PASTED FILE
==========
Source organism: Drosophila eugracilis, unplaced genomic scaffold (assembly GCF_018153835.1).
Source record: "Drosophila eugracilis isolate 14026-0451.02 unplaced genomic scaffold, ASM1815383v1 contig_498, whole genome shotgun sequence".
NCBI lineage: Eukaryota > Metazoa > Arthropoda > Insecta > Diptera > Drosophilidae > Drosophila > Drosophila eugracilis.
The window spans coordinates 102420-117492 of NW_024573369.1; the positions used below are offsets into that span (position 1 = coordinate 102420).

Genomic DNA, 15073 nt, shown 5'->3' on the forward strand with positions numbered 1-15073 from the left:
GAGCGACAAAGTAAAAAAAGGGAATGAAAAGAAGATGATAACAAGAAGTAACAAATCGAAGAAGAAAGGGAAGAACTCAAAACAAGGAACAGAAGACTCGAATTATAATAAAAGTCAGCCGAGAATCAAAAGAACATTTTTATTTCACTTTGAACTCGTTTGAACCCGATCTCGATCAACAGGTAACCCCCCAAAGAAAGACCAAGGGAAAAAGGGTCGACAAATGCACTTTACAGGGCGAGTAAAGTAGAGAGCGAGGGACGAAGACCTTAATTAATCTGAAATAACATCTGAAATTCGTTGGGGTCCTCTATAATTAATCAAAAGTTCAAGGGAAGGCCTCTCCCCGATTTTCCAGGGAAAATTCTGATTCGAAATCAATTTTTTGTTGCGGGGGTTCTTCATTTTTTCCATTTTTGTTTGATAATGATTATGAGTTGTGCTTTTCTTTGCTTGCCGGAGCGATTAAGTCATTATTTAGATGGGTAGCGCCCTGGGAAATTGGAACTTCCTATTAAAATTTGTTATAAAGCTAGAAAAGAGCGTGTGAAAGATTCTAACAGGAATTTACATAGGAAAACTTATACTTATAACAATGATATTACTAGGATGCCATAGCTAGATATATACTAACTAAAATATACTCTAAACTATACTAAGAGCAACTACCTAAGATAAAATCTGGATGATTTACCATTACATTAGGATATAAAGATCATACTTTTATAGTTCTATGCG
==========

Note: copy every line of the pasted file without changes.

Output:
Source organism: Drosophila eugracilis, unplaced genomic scaffold (assembly GCF_018153835.1).
Source record: "Drosophila eugracilis isolate 14026-0451.02 unplaced genomic scaffold, ASM1815383v1 contig_498, whole genome shotgun sequence".
NCBI lineage: Eukaryota > Metazoa > Arthropoda > Insecta > Diptera > Drosophilidae > Drosophila > Drosophila eugracilis.
The window spans coordinates 102420-117492 of NW_024573369.1; the positions used below are offsets into that span (position 1 = coordinate 102420).

Genomic DNA, 15073 nt, shown 5'->3' on the forward strand with positions numbered 1-15073 from the left:
GAGCGACAAAGTAAAAAAAGGGAATGAAAAGAAGATGATAACAAGAAGTAACAAATCGAAGAAGAAAGGGAAGAACTCAAAACAAGGAACAGAAGACTCGAATTATAATAAAAGTCAGCCGAGAATCAAAAGAACATTTTTATTTCACTTTGAACTCGTTTGAACCCGATCTCGATCAACAGGTAACCCCCCAAAGAAAGACCAAGGGAAAAAGGGTCGACAAATGCACTTTACAGGGCGAGTAAAGTAGAGAGCGAGGGACGAAGACCTTAATTAATCTGAAATAACATCTGAAATTCGTTGGGGTCCTCTATAATTAATCAAAAGTTCAAGGGAAGGCCTCTCCCCGATTTTCCAGGGAAAATTCTGATTCGAAATCAATTTTTTGTTGCGGGGGTTCTTCATTTTTTCCATTTTTGTTTGATAATGATTATGAGTTGTGCTTTTCTTTGCTTGCCGGAGCGATTAAGTCATTATTTAGATGGGTAGCGCCCTGGGAAATTGGAACTTCCTATTAAAATTTGTTATAAAGCTAGAAAAGAGCGTGTGAAAGATTCTAACAGGAATTTACATAGGAAAACTTATACTTATAACAATGATATTACTAGGATGCCATAGCTAGATATATACTAACTAAAATATACTCTAAACTATACTAAGAGCAACTACCTAAGATAAAATCTGGATGATTTACCATTACATTAGGATATAAAGATCATACTTTTATAGTTCTATGCG